Why I’m not using Twitter next month
TL;DR I’m spending time experimenting with and exploring Mastodon during the month of May. You can connect with me at
Update: I’m now at social.coop/@dajbelshaw, for reasons I expain here.
Back in 2011, when I’d just discovered Open Badges, I led a semester of learning on the concept. Sometimes it’s not enough to play around the edges; you have to jump in with two feet to understand what something’s about. That immersion confirmed my initial thoughts, and I’ve spent the last six years evangelising and advocating for digital credentials based on that particular open standard.
The same was true back in 2007 when I joined Twitter. I thought that this was something revolutionary, something that could not only change the way that professional development was done in schools (I was a classroom teacher at the time) but literally change the world. Unlike Open Badges, of course, Twitter is backed by a for-profit company that floated on the stock exchange a few years ago. It’s a ‘free’ service that requires on advertising to provide shareholder value.
It was easy to forget all that in the early days, as we were giddy with excitement, connecting with like-minded people around the world. Pre-IPO, Twitter seemed like the good guys, being seen as a key tool in people organising to overthrow repressive regimes. In those days, it was easy to use one of a number of Twitter clients, and to route your traffic around the world to avoid censorship. Now, not so much.
Last week, via Hacker News, I came across 8values, a 60-question quiz in the mould of Political Compass. My results are below:
While I’m aware that this isn’t the most rigorous of ‘tests’, it did set me off on an interesting path. As you can see at the top right of my results, I came out as favouring Libertarian Socialism. I was surprised, as libertarianism is something I usually explicitly argue against.
I decided to do some digging.
The Wikipedia article for Libertarian Socialism is pretty fascinating and, as you’d expect from that site, sends you off on all kinds of tangents via the numerous links in the text. Given that I had an upcoming transatlantic flight coming up, I decided to make use of Wikipedia’s Book Creator. Within five minutes, I had a 500-page PDF on everything from anarcho-syndicalism to the Zapatista Army of National Liberation.
To cut a long story short, my current thinking is that Mutualism seems to best describe my thinking. I’m re-reading Proudhon’s What is Property?. He’s a little naive in places, I think, but I like his style.
Anyway, this is all to say that we need to re-decentralise the Web. I wrote a few years ago about the dangers of newsfeeds that are algorithmically-curated by advertising-fuelled multinational tech companies. What we need to do is quickly replace our reliance on the likes of Facebook and Twitter before politicians think that direct digital democracy through these platforms would be a good idea.
So I’m experimenting with Mastodon. It’s not radically different from Twitter in terms of look and feel, but it’s what’s under the hood that’s important. The above image from Aral Balkan outlines his approach to ‘ethical design’ — an approach ensures things look good, but also respects us as human beings.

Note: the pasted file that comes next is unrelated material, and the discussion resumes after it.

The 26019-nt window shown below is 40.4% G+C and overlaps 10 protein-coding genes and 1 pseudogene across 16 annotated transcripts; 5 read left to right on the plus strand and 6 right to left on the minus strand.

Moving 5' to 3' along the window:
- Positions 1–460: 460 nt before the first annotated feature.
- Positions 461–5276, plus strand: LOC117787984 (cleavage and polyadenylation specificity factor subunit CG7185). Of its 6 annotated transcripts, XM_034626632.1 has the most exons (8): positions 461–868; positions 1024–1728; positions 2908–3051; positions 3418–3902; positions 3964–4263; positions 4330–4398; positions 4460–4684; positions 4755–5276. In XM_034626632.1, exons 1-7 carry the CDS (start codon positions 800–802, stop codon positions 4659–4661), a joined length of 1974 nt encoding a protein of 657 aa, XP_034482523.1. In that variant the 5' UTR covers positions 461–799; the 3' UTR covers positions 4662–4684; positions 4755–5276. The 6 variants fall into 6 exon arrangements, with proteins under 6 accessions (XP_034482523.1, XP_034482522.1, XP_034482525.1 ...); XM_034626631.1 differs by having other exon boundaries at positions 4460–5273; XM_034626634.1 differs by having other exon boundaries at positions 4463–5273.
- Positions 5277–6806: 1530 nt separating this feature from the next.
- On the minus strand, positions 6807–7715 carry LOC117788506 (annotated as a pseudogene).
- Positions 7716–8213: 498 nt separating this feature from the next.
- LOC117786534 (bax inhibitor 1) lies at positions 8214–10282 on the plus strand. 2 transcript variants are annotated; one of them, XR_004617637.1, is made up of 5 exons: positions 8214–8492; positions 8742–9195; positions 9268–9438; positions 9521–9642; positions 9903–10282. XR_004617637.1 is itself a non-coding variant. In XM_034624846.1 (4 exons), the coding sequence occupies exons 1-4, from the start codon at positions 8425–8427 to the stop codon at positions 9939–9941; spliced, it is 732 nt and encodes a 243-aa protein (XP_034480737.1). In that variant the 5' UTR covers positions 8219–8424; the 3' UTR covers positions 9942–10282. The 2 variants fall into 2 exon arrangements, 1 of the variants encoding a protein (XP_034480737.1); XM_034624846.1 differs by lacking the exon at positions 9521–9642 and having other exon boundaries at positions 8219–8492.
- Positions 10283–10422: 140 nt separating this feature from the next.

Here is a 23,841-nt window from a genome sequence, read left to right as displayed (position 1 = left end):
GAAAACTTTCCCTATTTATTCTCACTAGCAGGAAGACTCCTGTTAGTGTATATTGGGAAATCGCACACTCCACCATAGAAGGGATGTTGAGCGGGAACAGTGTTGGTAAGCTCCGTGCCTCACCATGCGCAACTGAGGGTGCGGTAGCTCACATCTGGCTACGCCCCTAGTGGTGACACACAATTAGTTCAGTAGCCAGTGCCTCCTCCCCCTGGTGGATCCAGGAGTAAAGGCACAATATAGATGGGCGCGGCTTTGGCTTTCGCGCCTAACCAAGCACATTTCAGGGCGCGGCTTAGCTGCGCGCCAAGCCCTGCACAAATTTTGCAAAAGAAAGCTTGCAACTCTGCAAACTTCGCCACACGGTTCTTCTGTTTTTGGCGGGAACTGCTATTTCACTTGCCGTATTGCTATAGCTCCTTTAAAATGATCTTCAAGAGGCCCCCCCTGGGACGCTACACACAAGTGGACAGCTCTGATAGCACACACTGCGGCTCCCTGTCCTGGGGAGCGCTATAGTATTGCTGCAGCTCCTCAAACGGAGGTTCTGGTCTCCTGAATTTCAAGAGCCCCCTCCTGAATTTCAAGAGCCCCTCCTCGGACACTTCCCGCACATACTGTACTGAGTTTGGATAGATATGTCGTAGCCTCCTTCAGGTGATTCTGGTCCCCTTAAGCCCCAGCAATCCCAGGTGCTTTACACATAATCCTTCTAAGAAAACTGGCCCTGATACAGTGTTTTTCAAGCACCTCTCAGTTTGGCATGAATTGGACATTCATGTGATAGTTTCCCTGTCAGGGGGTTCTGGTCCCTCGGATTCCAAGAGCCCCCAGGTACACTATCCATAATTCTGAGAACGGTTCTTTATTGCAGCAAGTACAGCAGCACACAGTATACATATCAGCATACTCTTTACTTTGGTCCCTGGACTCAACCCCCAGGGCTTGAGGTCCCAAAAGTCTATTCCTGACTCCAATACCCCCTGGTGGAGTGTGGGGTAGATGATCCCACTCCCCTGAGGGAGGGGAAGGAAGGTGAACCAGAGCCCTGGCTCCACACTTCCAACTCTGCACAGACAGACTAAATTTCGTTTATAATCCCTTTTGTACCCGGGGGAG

Decentralised systems based on open standards are really our only hope against Venture Capital-backed ‘software with shareholders’. After all, any promising new startups that aren’t decentralised tend to get gobbled-up by the supermassive incumbents (see WhatsApp, Instagram). But to get to scale — which is important in this case, not for shareholder value, but for viability and network effects — people have to use these new platforms.
So that’s what I’m doing. During May, a month when my Twitter timeline will be full of UK General Election nonesense, I’m using Mastodon. The only things I’ll be posting to Twitter are links to things I’ve written. If you’d like to join me, head here, choose an ‘instance’ (I’m on mastodon.cloud) and sign up. You can then add me: mastodon.cloud/@dajbelshaw. As in the early days of Twitter, one of the easiest ways to find good people to follow is to find ‘nodes’. I’ve found Anil Dash (@anildash) to a good starting point.
I look forward to seeing you there. It’s a learning experience for me, but I’m happy to answer any questions below!
Header image CC BY Eric Fischer
6 thoughts on “Why I’m not using Twitter next month”
Nice idea Doug, but the instance is closed to new users. The perils of such early technology use!
Yes, but you can join any instance!
Timely post, I’d signed up a while back and faded away. This got me to grok the way you can follow across instances which has rebooted my interest.
You might also be interested in micro.blog which can use your own RSS as the source, mobile app posts back to yr blog and all hooked up with webmentions, a lot of indieweb ideas starting to grow.
One of the nice things that micro.blog does, that you & Dai touched upon in tide is password-less logon.
Thanks John! I’m always interested in the indieweb stuff, so I’ll take a look 🙂
Many of the popular Mastodon instances are already closed to new users, including ‘mastodon.cloud’ that Doug is on. They may of course open again later. Whilst you can join any Mastodon instance, then finding other Mastodon users on other instances isn’t exactly made obvious to new users. The secret is to type their name and instance in the Search bar, so in Doug’s case it is ‘@email@example.com’ then you can follow them via their profile.
Thanks for the comment, Tony! I didn’t realise that mastodon.cloud was now closed for new sign-ups, too.
Of course, if people have got access to the necessary technical skills, they can spin up their own instance of Mastodon! 😉